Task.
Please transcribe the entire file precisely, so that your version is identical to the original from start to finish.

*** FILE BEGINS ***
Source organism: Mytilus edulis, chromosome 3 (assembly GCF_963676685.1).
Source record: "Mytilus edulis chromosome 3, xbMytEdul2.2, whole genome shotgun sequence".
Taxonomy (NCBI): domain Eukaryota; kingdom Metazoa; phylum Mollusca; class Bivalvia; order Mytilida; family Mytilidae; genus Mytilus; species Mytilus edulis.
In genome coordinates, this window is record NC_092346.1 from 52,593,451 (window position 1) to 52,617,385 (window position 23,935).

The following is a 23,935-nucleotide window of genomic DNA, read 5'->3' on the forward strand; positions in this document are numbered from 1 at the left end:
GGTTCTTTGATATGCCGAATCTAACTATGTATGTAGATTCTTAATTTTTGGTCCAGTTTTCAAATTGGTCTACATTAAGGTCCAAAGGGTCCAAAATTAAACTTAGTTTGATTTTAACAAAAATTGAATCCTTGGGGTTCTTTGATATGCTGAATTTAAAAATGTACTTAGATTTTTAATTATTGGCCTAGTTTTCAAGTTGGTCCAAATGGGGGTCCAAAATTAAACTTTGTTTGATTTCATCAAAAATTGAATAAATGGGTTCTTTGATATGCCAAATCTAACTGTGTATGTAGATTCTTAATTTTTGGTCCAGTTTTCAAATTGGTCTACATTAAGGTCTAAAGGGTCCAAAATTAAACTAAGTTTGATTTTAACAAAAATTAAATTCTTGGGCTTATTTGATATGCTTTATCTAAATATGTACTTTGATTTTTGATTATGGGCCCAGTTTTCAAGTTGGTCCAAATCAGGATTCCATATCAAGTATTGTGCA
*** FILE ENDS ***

Source organism: Mytilus edulis, chromosome 3 (assembly GCF_963676685.1).
Source record: "Mytilus edulis chromosome 3, xbMytEdul2.2, whole genome shotgun sequence".
Taxonomy (NCBI): domain Eukaryota; kingdom Metazoa; phylum Mollusca; class Bivalvia; order Mytilida; family Mytilidae; genus Mytilus; species Mytilus edulis.
In genome coordinates, this window is record NC_092346.1 from 52,593,451 (window position 1) to 52,617,385 (window position 23,935).

The following is a 23,935-nucleotide window of genomic DNA, read 5'->3' on the forward strand; positions in this document are numbered from 1 at the left end:
GGTTCTTTGATATGCCGAATCTAACTATGTATGTAGATTCTTAATTTTTGGTCCAGTTTTCAAATTGGTCTACATTAAGGTCCAAAGGGTCCAAAATTAAACTTAGTTTGATTTTAACAAAAATTGAATCCTTGGGGTTCTTTGATATGCTGAATTTAAAAATGTACTTAGATTTTTAATTATTGGCCTAGTTTTCAAGTTGGTCCAAATGGGGGTCCAAAATTAAACTTTGTTTGATTTCATCAAAAATTGAATAAATGGGTTCTTTGATATGCCAAATCTAACTGTGTATGTAGATTCTTAATTTTTGGTCCAGTTTTCAAATTGGTCTACATTAAGGTCTAAAGGGTCCAAAATTAAACTAAGTTTGATTTTAACAAAAATTAAATTCTTGGGCTTATTTGATATGCTTTATCTAAATATGTACTTTGATTTTTGATTATGGGCCCAGTTTTCAAGTTGGTCCAAATCAGGATTCCATATCAAGTATTGTGCA